I'm seeing Spud tonight. He's coming down for a fortnight so that he can be here for my birthday and Valentines Day. I'm so excited!

Friday, 5 February 2010

The Pursuit of Romance

That clear, cloudless night in August was surreal, lying there upon a carpet of grass and gazing up at the multitude of stars strewn across the heavens. Beyond the cliff edge the waves lapped softly against the shoreline, the only sound I was aware of other than my beating heart. The occasional light danced across the dark waters, indicative of a distant ship making its lone voyage. It felt like a dream but the sharp night air was a constant reminder that this was reality. 

We talked for hours that night. 'I love you,' he breathed, as a shooting star swept across the sky and disappeared amidst a cluster of stars. 'I love you too,' I murmured. I wanted to turn a cartwheel, to dance for joy. I could barely look at him because I wanted to kiss him, and was afraid. I don't know how much time had elapsed before I tentatively turned to face him, and when I did our lips met fleetingly. Our first kiss was hesitant and ungainly, but when I returned to my tent some time later, I felt like I was floating ten feet off the ground...

Why is it that this memory stands out in my mind more than any other?

Intrinsically Linked

Those of you who read a previous post of mine entitled Beauty in the 'Real' Sense will remember that I discussed beauty as the desire that lies in the heart of almost every woman, alluding heavily to John and Stasi Eldredge's book, Captivating: Unveiling the Mystery of a Woman's Soul. This is one of three desires that John and Stasi identify, and it is my belief that all three are intrinsically linked. Today I am going to discuss the second of these desires, namely, the longing for romance.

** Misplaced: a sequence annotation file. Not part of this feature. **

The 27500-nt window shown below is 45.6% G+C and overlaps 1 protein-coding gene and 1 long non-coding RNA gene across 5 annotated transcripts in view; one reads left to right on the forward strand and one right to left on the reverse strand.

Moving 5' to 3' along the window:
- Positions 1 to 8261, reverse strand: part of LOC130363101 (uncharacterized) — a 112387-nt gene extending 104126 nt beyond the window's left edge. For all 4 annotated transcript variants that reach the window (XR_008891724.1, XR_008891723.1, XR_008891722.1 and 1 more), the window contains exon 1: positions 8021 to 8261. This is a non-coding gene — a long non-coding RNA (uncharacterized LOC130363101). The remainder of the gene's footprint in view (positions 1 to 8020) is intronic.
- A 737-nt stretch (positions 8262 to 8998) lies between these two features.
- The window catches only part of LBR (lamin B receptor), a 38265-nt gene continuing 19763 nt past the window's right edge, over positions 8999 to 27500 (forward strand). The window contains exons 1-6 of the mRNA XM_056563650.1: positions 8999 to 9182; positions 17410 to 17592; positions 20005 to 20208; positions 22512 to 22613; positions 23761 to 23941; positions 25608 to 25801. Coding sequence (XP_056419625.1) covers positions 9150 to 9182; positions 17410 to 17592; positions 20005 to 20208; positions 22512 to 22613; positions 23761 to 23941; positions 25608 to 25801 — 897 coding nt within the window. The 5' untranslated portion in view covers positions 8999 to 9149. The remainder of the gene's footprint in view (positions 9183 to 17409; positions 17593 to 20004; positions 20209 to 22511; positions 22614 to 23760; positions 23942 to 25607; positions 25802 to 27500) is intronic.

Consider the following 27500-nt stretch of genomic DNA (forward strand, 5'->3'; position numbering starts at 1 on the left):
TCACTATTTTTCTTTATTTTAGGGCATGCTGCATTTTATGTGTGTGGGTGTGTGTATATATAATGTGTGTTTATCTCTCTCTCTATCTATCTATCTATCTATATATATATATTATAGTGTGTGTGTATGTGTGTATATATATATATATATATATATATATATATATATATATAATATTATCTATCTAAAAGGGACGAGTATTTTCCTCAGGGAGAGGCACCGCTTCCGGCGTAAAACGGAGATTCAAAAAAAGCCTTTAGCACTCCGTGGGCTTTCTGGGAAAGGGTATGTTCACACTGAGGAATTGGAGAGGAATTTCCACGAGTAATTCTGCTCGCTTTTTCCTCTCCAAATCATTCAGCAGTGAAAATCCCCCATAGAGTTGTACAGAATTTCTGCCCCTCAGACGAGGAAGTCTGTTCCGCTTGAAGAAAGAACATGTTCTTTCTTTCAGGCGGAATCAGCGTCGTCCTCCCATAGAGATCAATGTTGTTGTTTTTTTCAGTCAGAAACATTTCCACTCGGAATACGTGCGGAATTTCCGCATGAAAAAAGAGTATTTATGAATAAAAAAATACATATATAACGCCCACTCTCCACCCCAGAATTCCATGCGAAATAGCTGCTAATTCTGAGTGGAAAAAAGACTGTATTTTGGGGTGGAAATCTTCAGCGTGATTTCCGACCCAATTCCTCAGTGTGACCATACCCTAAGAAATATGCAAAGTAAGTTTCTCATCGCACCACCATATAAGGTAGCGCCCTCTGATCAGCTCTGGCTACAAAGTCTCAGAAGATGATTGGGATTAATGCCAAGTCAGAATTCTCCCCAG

John and Stasi write, 'A woman becomes beautiful when she knows she's loved' (page 112). I would like to rephrase that and say a woman feels beautiful when she knows she's loved. When I read this, I was reminded of a line from the film, The Princess Diaries. At the end of the film the heroine, Mia, gets together with her best friend's brother. He asks her, 'Why me?' and she responds, 'Because you saw me when I was invisible'. I can really relate to this. Before I met Spud, I felt as though I was invisible, and only saw the ugliness in me. However, when Spud came into my life and saw beauty in me, my self esteem was elevated.